A lot vs. Alot: 9 Grammatical Pitfalls


[lev-ee] /ˈlɛv i/
an embankment designed to prevent the flooding of a river.
Geology, natural levee.
Agriculture. one of the small continuous ridges surrounding fields that are to be irrigated.
History/Historical. a landing place for ships; quay.
verb (used with object), leveed, leveeing.
to furnish with a levee:
to levee a treacherous stream.
1710-20, Americanism; < French levée < Medieval Latin levāta embankment, noun use of feminine past participle of Latin levāre to raise, orig. lighten, akin to levis light, not heavy
Can be confused
levee, levy.


[lev-ee, le-vee] /ˈlɛv i, lɛˈvi/
(in Great Britain) a public court assembly, held in the early afternoon, at which men only are received.
a reception, usually in someone's honor:
a presidential levee at the White House.
History/Historical. a reception of visitors held on rising from bed, as formerly by a royal or other personage.
1665-75; < French levé, variant spelling of lever rising (noun use of infinitive) < Latin levāre to raise; see levee1 Unabridged
Based on the Random House Dictionary, © Random House, Inc. 2015.
Cite This Source
Examples from the web for levees
  • Authorities were carefully watching levees set up around some communities to hold back floodwaters.
  • Fertilizer runoff can be recaptured by diverting a portion of river water into settling ponds or marshland behind levees.
  • No one is sure how long it will take to pump out floodwaters once the levees are repaired.
  • When a city floods, humans stack sandbags and raise levees.
  • People who live behind levees are especially at risk.
  • Five years after the hurricane, we're fixing the levees.
  • Any levees disturbed during clearing shall be graded and returned to its existing contours.
  • levees are designed to reduce the risk of flooding for us and our communities.
  • Yet no design is without flaw and levees do not eliminate the risk of flooding which can be catastrophic.
  • Some levees no longer protect against a major flood.
British Dictionary definitions for levees


noun (US)
an embankment alongside a river, produced naturally by sedimentation or constructed by man to prevent flooding
an embankment that surrounds a field that is to be irrigated
a landing place on a river; quay
Word Origin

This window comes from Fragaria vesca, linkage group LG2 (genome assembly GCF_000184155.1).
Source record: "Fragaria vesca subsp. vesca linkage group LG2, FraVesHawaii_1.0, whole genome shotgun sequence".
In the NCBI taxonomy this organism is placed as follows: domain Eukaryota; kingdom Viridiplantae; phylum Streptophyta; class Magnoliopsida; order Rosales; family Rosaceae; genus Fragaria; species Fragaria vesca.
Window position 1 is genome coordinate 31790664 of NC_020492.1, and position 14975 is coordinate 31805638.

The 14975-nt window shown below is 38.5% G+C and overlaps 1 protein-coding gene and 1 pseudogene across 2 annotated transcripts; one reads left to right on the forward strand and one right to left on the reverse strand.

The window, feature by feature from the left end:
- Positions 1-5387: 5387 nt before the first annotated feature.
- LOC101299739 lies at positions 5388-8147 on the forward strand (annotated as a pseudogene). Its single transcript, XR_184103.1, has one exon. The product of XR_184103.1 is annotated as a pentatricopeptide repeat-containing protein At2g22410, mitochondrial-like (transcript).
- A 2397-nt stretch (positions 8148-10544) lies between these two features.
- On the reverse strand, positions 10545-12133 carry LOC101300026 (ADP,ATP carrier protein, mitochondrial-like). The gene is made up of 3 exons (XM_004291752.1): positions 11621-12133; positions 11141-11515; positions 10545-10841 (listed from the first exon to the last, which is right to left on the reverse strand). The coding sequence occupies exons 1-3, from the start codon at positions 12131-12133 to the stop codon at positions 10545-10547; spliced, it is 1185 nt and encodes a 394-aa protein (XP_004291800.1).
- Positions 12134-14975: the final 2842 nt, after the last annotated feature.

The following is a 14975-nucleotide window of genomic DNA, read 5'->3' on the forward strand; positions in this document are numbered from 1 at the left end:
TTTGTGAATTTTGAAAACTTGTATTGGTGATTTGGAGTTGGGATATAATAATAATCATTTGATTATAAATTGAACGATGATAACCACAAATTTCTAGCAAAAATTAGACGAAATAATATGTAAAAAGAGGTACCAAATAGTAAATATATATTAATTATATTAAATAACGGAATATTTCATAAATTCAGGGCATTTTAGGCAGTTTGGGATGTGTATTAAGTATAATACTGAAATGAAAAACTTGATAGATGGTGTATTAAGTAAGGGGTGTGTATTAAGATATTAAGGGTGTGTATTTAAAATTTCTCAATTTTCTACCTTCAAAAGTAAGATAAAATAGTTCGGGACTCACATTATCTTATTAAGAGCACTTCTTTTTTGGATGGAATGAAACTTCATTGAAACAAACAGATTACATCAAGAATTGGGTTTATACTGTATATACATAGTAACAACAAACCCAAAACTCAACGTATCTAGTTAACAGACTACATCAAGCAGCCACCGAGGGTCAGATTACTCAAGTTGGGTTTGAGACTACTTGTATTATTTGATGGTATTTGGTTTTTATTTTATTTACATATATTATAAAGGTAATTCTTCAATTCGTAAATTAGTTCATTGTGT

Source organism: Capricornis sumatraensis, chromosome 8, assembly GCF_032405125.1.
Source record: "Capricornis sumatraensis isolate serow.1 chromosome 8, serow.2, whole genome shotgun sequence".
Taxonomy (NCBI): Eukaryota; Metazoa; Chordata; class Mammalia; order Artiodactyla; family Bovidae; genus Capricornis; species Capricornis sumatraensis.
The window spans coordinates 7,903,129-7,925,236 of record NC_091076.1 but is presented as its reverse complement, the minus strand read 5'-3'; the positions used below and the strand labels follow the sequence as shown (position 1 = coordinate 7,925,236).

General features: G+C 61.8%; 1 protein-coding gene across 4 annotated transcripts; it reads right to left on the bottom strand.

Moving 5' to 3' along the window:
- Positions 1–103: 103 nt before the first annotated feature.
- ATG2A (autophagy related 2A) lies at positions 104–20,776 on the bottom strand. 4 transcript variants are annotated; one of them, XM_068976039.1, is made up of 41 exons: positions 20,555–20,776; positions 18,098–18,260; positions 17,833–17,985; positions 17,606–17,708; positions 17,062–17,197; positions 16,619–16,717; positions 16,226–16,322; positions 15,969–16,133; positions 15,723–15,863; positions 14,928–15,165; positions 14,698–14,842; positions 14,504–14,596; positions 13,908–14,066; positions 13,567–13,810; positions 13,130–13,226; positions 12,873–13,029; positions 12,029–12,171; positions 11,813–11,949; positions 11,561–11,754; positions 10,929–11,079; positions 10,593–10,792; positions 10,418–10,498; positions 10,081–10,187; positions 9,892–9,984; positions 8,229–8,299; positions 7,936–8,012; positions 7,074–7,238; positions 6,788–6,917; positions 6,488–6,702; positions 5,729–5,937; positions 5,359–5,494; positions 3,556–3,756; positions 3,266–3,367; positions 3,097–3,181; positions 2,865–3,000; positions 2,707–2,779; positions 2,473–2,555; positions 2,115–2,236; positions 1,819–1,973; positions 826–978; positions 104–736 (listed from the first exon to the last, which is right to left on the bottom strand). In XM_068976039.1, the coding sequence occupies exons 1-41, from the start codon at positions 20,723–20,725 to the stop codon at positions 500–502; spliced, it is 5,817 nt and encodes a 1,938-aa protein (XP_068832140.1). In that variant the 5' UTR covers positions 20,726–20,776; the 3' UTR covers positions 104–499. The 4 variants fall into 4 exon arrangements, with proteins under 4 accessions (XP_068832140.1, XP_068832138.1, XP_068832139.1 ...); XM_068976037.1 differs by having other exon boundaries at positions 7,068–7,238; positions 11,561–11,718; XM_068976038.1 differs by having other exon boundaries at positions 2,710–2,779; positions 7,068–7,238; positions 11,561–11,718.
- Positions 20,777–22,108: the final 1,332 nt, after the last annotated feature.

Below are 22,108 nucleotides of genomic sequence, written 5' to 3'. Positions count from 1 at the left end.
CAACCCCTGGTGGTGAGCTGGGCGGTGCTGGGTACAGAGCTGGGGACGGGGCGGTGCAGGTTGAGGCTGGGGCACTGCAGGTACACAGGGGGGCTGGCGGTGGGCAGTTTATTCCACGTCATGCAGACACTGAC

C18: from French, from Medieval Latin levāta, from Latin levāre to raise


/ˈlɛvɪ; ˈlɛveɪ/
a formal reception held by a sovereign just after rising from bed
(in Britain) a public court reception for men, held in the early afternoon
Word Origin
C17: from French, variant of lever a rising, from Latin levāre to raise
Collins English Dictionary - Complete & Unabridged 2012 Digital Edition
© William Collins Sons & Co. Ltd. 1979, 1986 © HarperCollins
Publishers 1998, 2000, 2003, 2005, 2006, 2007, 2009, 2012
Cite This Source
Word Origin and History for levees



1719, "natural or artificial embankment to prevent overflow of a river," from New Orleans French levée "raising, lifting; embankment," from French, originally fem. past participle of lever "to raise," from Latin levare "to raise" (see lever).

"morning assembly held by a prince or king (upon rising from bed)," 1670s, from French lever "a raising," noun use of verb meaning "to raise" (see levee (n.1)).

Online Etymology Dictionary, © 2010 Douglas Harper
Cite This Source
levees in Science
  1. A long ridge of sand, silt, and clay built up by a river along its banks, especially during floods.

  2. An artificial embankment along a rivercourse or an arm of the sea, built to protect adjoining land from inundation.

The American Heritage® Science Dictionary
Copyright © 2002. Published by Houghton Mifflin. All rights reserved.
Cite This Source
Encyclopedia Article for levees


any low ridge or earthen embankment built along the edges of a stream or river channel to prevent flooding of the adjacent land. Artificial levees are typically needed to control the flow of rivers meandering through broad, flat floodplains. Levees are usually embankments of dirt built wide enough so that they will not collapse or be eroded when saturated with moisture from rivers running at unusually high levels. Grass or some other matlike vegetation is planted on the top of the levee's bank so that its erosion will be kept to a minimum.

Learn more about levee with a free trial on
Encyclopedia Britannica, 2008. Encyclopedia Britannica Online.
Cite This Source

Word of the Day

Difficulty index for levee

Many English speakers likely know this word

Word Value for levees

Scrabble Words With Friends

Nearby words for levees